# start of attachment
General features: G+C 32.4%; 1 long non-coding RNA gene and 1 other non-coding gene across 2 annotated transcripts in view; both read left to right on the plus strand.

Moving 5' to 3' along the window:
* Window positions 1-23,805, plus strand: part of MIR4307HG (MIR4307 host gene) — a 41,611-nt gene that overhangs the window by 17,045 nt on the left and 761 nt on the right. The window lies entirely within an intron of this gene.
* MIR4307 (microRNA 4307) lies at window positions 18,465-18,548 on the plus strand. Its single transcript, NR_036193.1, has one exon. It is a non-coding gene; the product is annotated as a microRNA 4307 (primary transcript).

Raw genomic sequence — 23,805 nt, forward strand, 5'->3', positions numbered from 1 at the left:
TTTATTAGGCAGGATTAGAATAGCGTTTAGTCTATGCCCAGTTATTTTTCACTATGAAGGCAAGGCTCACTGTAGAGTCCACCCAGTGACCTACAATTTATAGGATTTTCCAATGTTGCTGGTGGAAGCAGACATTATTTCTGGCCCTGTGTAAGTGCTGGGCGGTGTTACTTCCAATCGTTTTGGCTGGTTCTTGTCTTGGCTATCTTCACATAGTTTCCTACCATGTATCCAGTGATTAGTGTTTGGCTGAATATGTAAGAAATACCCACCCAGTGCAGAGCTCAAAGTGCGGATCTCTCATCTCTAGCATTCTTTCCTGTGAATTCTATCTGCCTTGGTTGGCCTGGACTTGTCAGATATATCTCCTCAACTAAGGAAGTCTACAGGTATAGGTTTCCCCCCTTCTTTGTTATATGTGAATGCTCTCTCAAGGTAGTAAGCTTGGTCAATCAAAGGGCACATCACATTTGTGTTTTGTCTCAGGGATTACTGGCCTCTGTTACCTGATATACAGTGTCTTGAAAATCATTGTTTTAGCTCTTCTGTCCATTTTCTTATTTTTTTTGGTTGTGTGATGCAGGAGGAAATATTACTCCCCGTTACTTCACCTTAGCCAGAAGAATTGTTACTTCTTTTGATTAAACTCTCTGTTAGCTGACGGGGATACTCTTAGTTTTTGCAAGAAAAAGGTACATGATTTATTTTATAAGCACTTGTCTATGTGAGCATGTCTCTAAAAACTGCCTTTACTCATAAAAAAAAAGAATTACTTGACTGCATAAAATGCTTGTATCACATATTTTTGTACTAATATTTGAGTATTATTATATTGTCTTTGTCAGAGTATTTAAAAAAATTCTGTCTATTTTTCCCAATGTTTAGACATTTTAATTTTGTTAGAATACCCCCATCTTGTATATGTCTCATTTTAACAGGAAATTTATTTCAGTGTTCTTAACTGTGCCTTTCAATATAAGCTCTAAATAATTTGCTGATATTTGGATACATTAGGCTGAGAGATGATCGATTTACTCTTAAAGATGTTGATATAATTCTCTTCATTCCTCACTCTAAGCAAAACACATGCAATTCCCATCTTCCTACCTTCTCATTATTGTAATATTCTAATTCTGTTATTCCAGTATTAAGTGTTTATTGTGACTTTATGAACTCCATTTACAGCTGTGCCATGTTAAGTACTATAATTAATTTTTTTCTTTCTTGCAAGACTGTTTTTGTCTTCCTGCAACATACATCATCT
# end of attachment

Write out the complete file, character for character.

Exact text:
General features: G+C 32.4%; 1 long non-coding RNA gene and 1 other non-coding gene across 2 annotated transcripts in view; both read left to right on the plus strand.

Moving 5' to 3' along the window:
* Window positions 1-23,805, plus strand: part of MIR4307HG (MIR4307 host gene) — a 41,611-nt gene that overhangs the window by 17,045 nt on the left and 761 nt on the right. The window lies entirely within an intron of this gene.
* MIR4307 (microRNA 4307) lies at window positions 18,465-18,548 on the plus strand. Its single transcript, NR_036193.1, has one exon. It is a non-coding gene; the product is annotated as a microRNA 4307 (primary transcript).

Raw genomic sequence — 23,805 nt, forward strand, 5'->3', positions numbered from 1 at the left:
TTTATTAGGCAGGATTAGAATAGCGTTTAGTCTATGCCCAGTTATTTTTCACTATGAAGGCAAGGCTCACTGTAGAGTCCACCCAGTGACCTACAATTTATAGGATTTTCCAATGTTGCTGGTGGAAGCAGACATTATTTCTGGCCCTGTGTAAGTGCTGGGCGGTGTTACTTCCAATCGTTTTGGCTGGTTCTTGTCTTGGCTATCTTCACATAGTTTCCTACCATGTATCCAGTGATTAGTGTTTGGCTGAATATGTAAGAAATACCCACCCAGTGCAGAGCTCAAAGTGCGGATCTCTCATCTCTAGCATTCTTTCCTGTGAATTCTATCTGCCTTGGTTGGCCTGGACTTGTCAGATATATCTCCTCAACTAAGGAAGTCTACAGGTATAGGTTTCCCCCCTTCTTTGTTATATGTGAATGCTCTCTCAAGGTAGTAAGCTTGGTCAATCAAAGGGCACATCACATTTGTGTTTTGTCTCAGGGATTACTGGCCTCTGTTACCTGATATACAGTGTCTTGAAAATCATTGTTTTAGCTCTTCTGTCCATTTTCTTATTTTTTTTGGTTGTGTGATGCAGGAGGAAATATTACTCCCCGTTACTTCACCTTAGCCAGAAGAATTGTTACTTCTTTTGATTAAACTCTCTGTTAGCTGACGGGGATACTCTTAGTTTTTGCAAGAAAAAGGTACATGATTTATTTTATAAGCACTTGTCTATGTGAGCATGTCTCTAAAAACTGCCTTTACTCATAAAAAAAAAGAATTACTTGACTGCATAAAATGCTTGTATCACATATTTTTGTACTAATATTTGAGTATTATTATATTGTCTTTGTCAGAGTATTTAAAAAAATTCTGTCTATTTTTCCCAATGTTTAGACATTTTAATTTTGTTAGAATACCCCCATCTTGTATATGTCTCATTTTAACAGGAAATTTATTTCAGTGTTCTTAACTGTGCCTTTCAATATAAGCTCTAAATAATTTGCTGATATTTGGATACATTAGGCTGAGAGATGATCGATTTACTCTTAAAGATGTTGATATAATTCTCTTCATTCCTCACTCTAAGCAAAACACATGCAATTCCCATCTTCCTACCTTCTCATTATTGTAATATTCTAATTCTGTTATTCCAGTATTAAGTGTTTATTGTGACTTTATGAACTCCATTTACAGCTGTGCCATGTTAAGTACTATAATTAATTTTTTTCTTTCTTGCAAGACTGTTTTTGTCTTCCTGCAACATACATCATCT